You want your children to witness healthy interactions. That means being in a relationship where the partners exhibit mutual respect, show interest in each other’s lives, communicate openly and honestly, and share household responsibilities. There are certainly other healthy behaviors, but these are a few of the most obvious ones.

6. Your children deserve better.

What if I told you that your children could be better off if they came from a two-home family, where both of their parents co-parented together, happily? If you’re first considering divorce or are in the throes of a not-so-amicable one, you may not believe me.

But what I’m saying is true. By implementing specific co-parenting strategies, living in and creating this environment for your children isn’t only possible — it can also be a reality.

Healthy co-parenting, first and foremost, requires a commitment to it. Don’t worry if, right now, you’re the only one who is up for the challenge. You can lead the way for your children’s other parent. That begins with not fighting over every tiny detail, visiting a Massachusetts divorce and family lawyer to help you agree to a workable parenting plan, abiding by the parenting plan you create, making both of your living spaces homes, and, most importantly, putting your children’s needs before your feelings toward the other parent.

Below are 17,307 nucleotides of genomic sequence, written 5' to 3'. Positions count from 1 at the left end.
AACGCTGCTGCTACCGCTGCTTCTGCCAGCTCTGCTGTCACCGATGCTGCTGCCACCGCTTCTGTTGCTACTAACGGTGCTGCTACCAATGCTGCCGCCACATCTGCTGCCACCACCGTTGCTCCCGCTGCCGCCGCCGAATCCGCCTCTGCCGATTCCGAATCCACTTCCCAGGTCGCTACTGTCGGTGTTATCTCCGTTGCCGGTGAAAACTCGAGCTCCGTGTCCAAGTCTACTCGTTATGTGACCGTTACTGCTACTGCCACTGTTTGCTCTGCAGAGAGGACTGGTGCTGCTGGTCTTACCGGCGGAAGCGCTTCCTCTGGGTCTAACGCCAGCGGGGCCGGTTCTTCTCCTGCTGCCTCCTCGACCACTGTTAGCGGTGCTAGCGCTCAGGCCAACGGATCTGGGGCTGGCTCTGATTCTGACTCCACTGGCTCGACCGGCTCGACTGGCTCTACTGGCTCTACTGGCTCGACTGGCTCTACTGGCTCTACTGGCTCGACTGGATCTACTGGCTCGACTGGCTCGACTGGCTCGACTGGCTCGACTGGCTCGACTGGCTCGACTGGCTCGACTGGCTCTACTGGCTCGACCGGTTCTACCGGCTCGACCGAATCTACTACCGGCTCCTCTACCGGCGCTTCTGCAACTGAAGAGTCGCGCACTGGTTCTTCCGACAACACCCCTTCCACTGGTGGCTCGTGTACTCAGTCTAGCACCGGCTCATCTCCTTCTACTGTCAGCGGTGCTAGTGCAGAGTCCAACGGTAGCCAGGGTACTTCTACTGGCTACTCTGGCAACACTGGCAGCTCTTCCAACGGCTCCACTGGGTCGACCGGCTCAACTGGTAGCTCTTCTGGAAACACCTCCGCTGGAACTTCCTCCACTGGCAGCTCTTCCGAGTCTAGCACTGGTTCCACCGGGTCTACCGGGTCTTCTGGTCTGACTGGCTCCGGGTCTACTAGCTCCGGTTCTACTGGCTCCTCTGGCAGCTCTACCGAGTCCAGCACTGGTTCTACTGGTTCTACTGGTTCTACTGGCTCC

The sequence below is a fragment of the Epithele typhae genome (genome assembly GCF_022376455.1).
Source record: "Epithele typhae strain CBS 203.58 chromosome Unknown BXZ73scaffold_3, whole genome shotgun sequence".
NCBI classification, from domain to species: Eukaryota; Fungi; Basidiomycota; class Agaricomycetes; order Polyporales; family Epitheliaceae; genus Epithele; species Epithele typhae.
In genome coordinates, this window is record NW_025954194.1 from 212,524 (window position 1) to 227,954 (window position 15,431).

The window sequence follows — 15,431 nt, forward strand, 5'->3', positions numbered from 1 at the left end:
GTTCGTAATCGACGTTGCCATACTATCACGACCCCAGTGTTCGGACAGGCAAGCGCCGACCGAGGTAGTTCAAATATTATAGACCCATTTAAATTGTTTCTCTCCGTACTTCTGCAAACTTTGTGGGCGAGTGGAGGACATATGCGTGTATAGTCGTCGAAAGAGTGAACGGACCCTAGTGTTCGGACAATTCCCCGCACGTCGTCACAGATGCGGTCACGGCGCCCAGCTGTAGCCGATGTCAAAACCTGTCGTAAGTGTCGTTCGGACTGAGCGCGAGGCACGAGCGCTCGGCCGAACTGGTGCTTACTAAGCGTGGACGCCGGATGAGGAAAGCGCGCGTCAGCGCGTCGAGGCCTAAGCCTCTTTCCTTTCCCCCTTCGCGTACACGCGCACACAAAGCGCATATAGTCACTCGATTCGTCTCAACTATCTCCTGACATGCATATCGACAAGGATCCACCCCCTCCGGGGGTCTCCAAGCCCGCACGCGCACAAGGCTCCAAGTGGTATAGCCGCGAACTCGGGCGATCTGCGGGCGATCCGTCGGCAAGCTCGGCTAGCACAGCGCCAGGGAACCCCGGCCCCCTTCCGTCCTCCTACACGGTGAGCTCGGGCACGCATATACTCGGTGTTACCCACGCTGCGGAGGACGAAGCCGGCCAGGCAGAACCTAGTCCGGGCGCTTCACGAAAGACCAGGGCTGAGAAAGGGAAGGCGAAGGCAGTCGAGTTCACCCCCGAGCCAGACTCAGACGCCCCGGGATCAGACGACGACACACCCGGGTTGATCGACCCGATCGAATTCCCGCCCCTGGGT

Your children deserve a healthy environment in which to live. And although they might not thank you directly one day, their growing up to be happy, confident, productive, kind, empathetic, and giving people will be all the thanks you’ll ever want or need.

And if by chance they do decide to express their gratitude, they’d be in good company: a 2016 survey out of the U.K. found that 82 percent of the children polled, who were between the ages of 14 and 22, said it was better their parents divorced.

7. You deserve better.

Putting your children first doesn’t mean sacrificing yourself at the stake for them. No one’s asking you to be a martyr, and if you’re considering becoming one, I beg you to reconsider.

On its face, the decision to divorce might feel like a selfish act. But, if you’re doing it to improve your life while still being attentive to your children’s needs, it’s anything but self-serving.

Happier people tend to be better friends, better relationship partners, better employees, better co-workers, and better children. And most of all, they’re likely to be better parents, which is truly the biggest gift you can give your kids — and yourself.